tracks

Tracks Is Sort Of Like Color For Normal People

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Of all the things written about the heavily funded Color, there is no denying that it’s confusing to a lot of people, at least at first. Updates have helped this a bit, but the app relies so much on technology in the background, that it almost seems as if you’re doing something wrong when you’re using it. Tracks, a new app launching today at TechCrunch Disrupt in New York, offers similar photo clusters done on the fly. But it’s much, much easier to understand.

The examples the team gives for uses range from a pub crawl with friends to a family vacation. You and the people with you (who have to be explicitly invited into a group, rather than Color’s automatic method) create picture albums on the fly. These are called Tracks. And these tracks are then viewable both in the app and on the web in a beautiful, optimized experience.

To me, the latter is something that has always interested me about Color. The idea that you can share the pictures you and your friends take clustered together onto the web. But Color does not have a good mechanism for finding those pictures unless you explicitly share them and then remember that link. Tracks makes this concept much more digestible.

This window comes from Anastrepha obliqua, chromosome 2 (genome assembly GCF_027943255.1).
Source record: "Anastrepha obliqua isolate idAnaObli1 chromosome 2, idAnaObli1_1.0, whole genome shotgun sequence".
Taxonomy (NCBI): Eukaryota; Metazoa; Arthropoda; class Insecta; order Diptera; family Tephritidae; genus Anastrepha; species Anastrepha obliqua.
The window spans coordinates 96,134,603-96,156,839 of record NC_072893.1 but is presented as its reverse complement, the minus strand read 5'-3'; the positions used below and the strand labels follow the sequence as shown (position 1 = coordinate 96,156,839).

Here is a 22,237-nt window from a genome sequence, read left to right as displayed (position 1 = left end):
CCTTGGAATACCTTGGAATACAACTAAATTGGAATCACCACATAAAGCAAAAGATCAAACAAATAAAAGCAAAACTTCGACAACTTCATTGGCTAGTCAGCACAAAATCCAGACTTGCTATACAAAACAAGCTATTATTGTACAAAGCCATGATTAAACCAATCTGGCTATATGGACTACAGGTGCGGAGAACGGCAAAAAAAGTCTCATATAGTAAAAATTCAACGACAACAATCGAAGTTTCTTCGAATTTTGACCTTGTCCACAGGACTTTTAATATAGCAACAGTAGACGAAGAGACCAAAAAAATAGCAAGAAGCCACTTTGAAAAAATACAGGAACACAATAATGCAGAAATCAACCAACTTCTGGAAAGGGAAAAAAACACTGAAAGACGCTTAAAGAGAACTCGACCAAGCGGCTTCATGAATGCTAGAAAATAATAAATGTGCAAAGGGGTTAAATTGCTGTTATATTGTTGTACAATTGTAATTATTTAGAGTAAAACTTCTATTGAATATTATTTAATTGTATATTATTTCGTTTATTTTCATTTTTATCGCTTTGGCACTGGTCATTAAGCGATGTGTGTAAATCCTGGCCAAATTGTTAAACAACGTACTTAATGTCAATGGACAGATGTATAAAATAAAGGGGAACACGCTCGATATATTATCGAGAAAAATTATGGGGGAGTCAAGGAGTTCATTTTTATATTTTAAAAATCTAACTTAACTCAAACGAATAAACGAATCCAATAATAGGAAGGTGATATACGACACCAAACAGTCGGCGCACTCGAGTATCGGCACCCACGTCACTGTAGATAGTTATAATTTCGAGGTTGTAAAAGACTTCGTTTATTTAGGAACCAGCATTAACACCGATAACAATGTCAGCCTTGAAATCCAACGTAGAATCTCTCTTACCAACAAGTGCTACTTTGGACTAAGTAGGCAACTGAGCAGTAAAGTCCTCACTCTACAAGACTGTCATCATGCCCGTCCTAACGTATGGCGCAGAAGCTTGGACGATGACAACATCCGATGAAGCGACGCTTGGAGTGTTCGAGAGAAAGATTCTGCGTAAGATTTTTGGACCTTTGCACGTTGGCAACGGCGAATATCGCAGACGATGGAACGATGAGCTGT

Also cool is the map view, which shows the path of your Track. (Not to be confused with your Path, the other photo-sharing app.)

And Tracks smartly angle themselves towards another trend in mobile photos: physical photo books. Companies like Postagram and Keepsy have been working on this, but they leverage other sites’ photos. Tracks is an all-in-one solution.

Here’s their presentation

Judge Q&A with Jeff Clavier, Shana Fisher, Roger Ehrenberg, Saul Hansel

JC: Do you have to use your app or Instagram?

A: Great question. We pull from photo libraries, so many of your Instagram photos are there.

JC: Other services?

A: Yeah, photos are just the beginning.

RE: What gives you the confidence that using Facebook won’t kill this?

A: Tracks is like a living ongoing experience. That’s part 1. The other part is the other members – not everyone wants this on Facebook. Right now this is just a private experience.

SH: Why no text? No captions?

A: That will come. We wanted to get something super simple out there.

SF: Do you have a login?

A: Yes

SF: I think you should test the Facebook login.

A: We tested it, but people didn’t want it.

SF: SMS?

A: Also on the roadmap.

RE: Revenue model?

A: We have a few ideas. We think brands could be big. But the initial focus is on engagement.

JC: Initial engagement will be tricky. You should learn what the others have done.

A: I completely agree. But Facebook and Twitter are lower than a personal invitation.